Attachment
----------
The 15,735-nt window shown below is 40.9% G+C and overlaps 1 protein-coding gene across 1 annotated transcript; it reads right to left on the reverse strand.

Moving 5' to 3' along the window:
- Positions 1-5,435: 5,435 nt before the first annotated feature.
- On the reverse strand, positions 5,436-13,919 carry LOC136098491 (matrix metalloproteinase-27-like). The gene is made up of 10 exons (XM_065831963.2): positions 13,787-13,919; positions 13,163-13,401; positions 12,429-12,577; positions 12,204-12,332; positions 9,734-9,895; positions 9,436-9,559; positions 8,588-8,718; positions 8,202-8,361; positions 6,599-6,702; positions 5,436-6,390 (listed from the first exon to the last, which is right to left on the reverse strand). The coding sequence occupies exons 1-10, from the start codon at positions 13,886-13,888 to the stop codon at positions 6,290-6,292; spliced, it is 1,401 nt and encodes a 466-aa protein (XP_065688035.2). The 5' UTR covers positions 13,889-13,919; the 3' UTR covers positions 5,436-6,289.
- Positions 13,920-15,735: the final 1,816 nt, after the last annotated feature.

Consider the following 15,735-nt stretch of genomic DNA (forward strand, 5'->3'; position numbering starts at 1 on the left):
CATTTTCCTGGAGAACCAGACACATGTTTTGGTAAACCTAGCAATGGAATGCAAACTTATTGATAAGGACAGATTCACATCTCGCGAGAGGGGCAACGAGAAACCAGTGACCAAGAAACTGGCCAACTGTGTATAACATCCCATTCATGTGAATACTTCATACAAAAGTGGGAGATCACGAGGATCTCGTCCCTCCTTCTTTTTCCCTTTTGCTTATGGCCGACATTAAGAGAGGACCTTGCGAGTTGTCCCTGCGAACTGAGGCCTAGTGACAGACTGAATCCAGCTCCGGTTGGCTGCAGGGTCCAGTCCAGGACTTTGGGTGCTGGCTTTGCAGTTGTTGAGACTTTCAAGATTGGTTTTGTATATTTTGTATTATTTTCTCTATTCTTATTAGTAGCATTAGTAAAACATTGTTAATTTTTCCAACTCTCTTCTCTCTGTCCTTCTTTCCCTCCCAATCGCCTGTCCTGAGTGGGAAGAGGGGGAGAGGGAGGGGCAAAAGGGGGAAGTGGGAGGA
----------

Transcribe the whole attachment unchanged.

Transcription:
The 15,735-nt window shown below is 40.9% G+C and overlaps 1 protein-coding gene across 1 annotated transcript; it reads right to left on the reverse strand.

Moving 5' to 3' along the window:
- Positions 1-5,435: 5,435 nt before the first annotated feature.
- On the reverse strand, positions 5,436-13,919 carry LOC136098491 (matrix metalloproteinase-27-like). The gene is made up of 10 exons (XM_065831963.2): positions 13,787-13,919; positions 13,163-13,401; positions 12,429-12,577; positions 12,204-12,332; positions 9,734-9,895; positions 9,436-9,559; positions 8,588-8,718; positions 8,202-8,361; positions 6,599-6,702; positions 5,436-6,390 (listed from the first exon to the last, which is right to left on the reverse strand). The coding sequence occupies exons 1-10, from the start codon at positions 13,886-13,888 to the stop codon at positions 6,290-6,292; spliced, it is 1,401 nt and encodes a 466-aa protein (XP_065688035.2). The 5' UTR covers positions 13,889-13,919; the 3' UTR covers positions 5,436-6,289.
- Positions 13,920-15,735: the final 1,816 nt, after the last annotated feature.

Consider the following 15,735-nt stretch of genomic DNA (forward strand, 5'->3'; position numbering starts at 1 on the left):
CATTTTCCTGGAGAACCAGACACATGTTTTGGTAAACCTAGCAATGGAATGCAAACTTATTGATAAGGACAGATTCACATCTCGCGAGAGGGGCAACGAGAAACCAGTGACCAAGAAACTGGCCAACTGTGTATAACATCCCATTCATGTGAATACTTCATACAAAAGTGGGAGATCACGAGGATCTCGTCCCTCCTTCTTTTTCCCTTTTGCTTATGGCCGACATTAAGAGAGGACCTTGCGAGTTGTCCCTGCGAACTGAGGCCTAGTGACAGACTGAATCCAGCTCCGGTTGGCTGCAGGGTCCAGTCCAGGACTTTGGGTGCTGGCTTTGCAGTTGTTGAGACTTTCAAGATTGGTTTTGTATATTTTGTATTATTTTCTCTATTCTTATTAGTAGCATTAGTAAAACATTGTTAATTTTTCCAACTCTCTTCTCTCTGTCCTTCTTTCCCTCCCAATCGCCTGTCCTGAGTGGGAAGAGGGGGAGAGGGAGGGGCAAAAGGGGGAAGTGGGAGGA